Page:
things i don't want to forget about grandpa max

Grandpa's funeral was inspiring. I came away from it wanting to be a kinder person, a better missionary, a more loyal friend, and not take life so seriously. There were a lot of things shared at his funeral that I don't want to forget. So here they are.

::As a young boy, him and his younger brother, Lowell, were known for being mischievous. One time, they spread lard all over the kitchen floor. Another time, they spread ashes all over the house. The next time their mom left to go outside, she tied them up to chairs so they wouldn't get into any more trouble.

::He had Perthies disease when he was about 10. This left him with a limp that prevented him from doing some active things throughout his life. This never stopped him from enjoying life though.

::He served a mission as a young boy in California, then later with my grandma in Pittsburgh, Pennsylvania and then another one in Kentucky. He LOVED sharing the gospel and was never afraid to talk about it.

::Cash was his motto. If he didn't have cash for something, he didn't buy it.

::He attended BYU for a two semesters, where my grandparents met and then got married 6 weeks later. Him and my grandma (a city girl from Ogden) bought a farm after they got married in Aberdeen. They borrowed enough money to get a farm. Everyone thought they were crazy and told them they would never pay off the farm. This motivated my grandpa even more to pay it off. Slowly, he worked off the farm and finally paid it off (as a dairy farmer) when his 3 sons were on his missions. He attributed being able to pay it off from paying his tithing. 

::He had a great love for all the Spanish speakers that lived in Aberdeen. He became very great friends with them. Because of this, he loved to watch and listen to the Spanish channel, even though he didn't understand it. My aunt Ruth, who speaks very good Spanish, would have to change the channel a few times because it wasn't very good things they were saying. 

::Grandpa would always tell his kids, "Go for it. Try it" even it meant more work for him, or more of sacrifice--even though he would never make it seem like a sacrifice. 

::One time when he was shopping at a suit store with my uncle Steve, he began talking with the clerk. This was not uncommon for him to strike up conversation with strangers. The clerk grew up in England but had some African roots. Grandpa said, "Well, you must be Mormon then"  The guy said, "What is a Mormon?" At the end of the visit, the clerk had committed to taking the discussions. Less than a month later, the clerk was baptized.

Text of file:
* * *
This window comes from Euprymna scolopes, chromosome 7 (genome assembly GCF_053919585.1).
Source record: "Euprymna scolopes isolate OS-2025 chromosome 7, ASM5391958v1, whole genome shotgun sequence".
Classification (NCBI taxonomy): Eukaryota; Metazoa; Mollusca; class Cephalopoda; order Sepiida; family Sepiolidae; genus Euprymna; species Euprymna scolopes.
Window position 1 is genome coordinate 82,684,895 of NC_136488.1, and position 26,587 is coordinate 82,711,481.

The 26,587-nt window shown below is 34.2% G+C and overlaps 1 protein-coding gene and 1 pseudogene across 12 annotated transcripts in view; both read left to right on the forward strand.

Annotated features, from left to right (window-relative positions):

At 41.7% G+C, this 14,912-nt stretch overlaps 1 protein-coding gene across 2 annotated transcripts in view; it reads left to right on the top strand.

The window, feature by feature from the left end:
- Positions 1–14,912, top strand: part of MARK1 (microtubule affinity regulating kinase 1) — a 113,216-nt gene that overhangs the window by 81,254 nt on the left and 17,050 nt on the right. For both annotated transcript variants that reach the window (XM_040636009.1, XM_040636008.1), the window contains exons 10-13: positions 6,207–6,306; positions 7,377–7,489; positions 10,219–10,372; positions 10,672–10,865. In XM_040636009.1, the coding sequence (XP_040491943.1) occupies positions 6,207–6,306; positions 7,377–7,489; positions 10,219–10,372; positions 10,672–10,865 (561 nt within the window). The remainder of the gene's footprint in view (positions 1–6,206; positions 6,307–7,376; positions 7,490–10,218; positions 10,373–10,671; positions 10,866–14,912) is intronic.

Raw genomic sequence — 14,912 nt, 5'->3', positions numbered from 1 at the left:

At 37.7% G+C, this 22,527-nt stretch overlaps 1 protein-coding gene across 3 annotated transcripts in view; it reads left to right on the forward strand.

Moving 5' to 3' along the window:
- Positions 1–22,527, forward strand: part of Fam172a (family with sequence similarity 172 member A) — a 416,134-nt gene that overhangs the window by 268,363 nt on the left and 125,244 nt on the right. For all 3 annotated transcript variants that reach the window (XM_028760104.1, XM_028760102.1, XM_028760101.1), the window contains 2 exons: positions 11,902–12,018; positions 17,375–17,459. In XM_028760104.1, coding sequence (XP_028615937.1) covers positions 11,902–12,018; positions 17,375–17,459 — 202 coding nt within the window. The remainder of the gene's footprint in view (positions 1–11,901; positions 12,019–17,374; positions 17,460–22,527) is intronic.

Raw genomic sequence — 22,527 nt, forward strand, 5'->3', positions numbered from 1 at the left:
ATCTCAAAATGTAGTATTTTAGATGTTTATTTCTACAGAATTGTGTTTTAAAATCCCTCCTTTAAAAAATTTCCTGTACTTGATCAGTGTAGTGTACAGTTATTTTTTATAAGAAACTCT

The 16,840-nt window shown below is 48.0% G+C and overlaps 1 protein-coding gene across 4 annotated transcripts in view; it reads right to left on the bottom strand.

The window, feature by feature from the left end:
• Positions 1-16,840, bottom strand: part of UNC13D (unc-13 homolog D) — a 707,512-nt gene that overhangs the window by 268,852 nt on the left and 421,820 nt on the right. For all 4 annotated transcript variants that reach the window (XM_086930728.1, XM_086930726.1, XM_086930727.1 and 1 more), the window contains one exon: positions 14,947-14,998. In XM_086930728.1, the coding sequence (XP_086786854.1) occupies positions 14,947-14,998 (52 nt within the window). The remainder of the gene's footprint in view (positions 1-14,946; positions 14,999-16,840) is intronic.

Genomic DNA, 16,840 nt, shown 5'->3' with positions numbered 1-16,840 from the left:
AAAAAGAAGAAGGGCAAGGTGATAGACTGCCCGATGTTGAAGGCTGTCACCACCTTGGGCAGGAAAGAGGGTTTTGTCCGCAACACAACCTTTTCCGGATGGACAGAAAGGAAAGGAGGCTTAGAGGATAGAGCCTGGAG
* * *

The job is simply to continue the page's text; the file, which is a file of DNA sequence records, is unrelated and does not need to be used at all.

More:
::He had an unwavering testimony of the Savior, Jesus Christ. My uncle Steve observed that when he would close his prayers, he would say, In the name of THE Savior" because my grandpa knew that Jesus Christ was not just the Savior for those who were baptized members, but that he was THE Savior for everyone. 

::One of the responsibilities of a dairy farm was to take the milk to the cheese factory. It was only 2 miles away from their farm, but my dad said it would often take them hours to make the trip because on the way they would stop to visit a widow or a friend of my grandpa's who was less active. Grandpa always had time for people. 

::On another occasion, he brought a hitchhiker home. He gave him a meal, a day's work, and place to sleep for the night and some money to help him on his way. 

::When he was called into the bishopric, he admitted that he was not always a full-tithe payer. He committed from that time forward to pay a full tithing and he said how his financial life improved. He was able to support all 5 of his living children through college and missions. 

::He was insistent on keeping the Sabbath Day holy. Being a dairy farmer meant around-the-clock work and Sundays were no exception. But he would try to prepare and do as much as possible on Saturday so that Sundays could be kept holy. 

::He sold his cows to BYU. They were kept in a pasture in American Fork. One day, he went to visit his cows. They recognized him and came running over to him. This shows how great of a steward he must have been that they would recognize him.

::One time when he was in a care center, the nurse came in to give him medicine. On her way out, he said, "God loves you!" As soon as she left, he turned to his bishop who was visiting him and said, "I'm working with her." Another example of how great a missionary he was. 

::Before he met my grandma at BYU, there was a girl in his ward that had a nice convertible. He asked to take it for a spin. They were on the drive. The girl was engaged and as a joke said, "It's too bad you are engaged." She immediately took the ring off. He told her to put it back on. My grandpa was quite the lady's man.

::Another time, he was driving home with a girl. She seemed extremely nervous, so as a joke, reached over and grabbed her hand. He was always making situations light and fun. 

::He loved Aberdeen. He lived there for all his life except when he was in the Navy and at BYU and these last 12 years that he has lived with my aunts. 

::He endured to the end. During the last weeks of his life, a nurse asked him how he was feeling. He said, "with my fingers." :) He never complained of pain. Whenever we asked him how he was doing, he would say, "Still breathing". He never gave up and kept a positive attitude.

1 comment:

  1. Sounds like a pretty, amazing, man. Your grandparents served in Pittsburgh!?! So cool!


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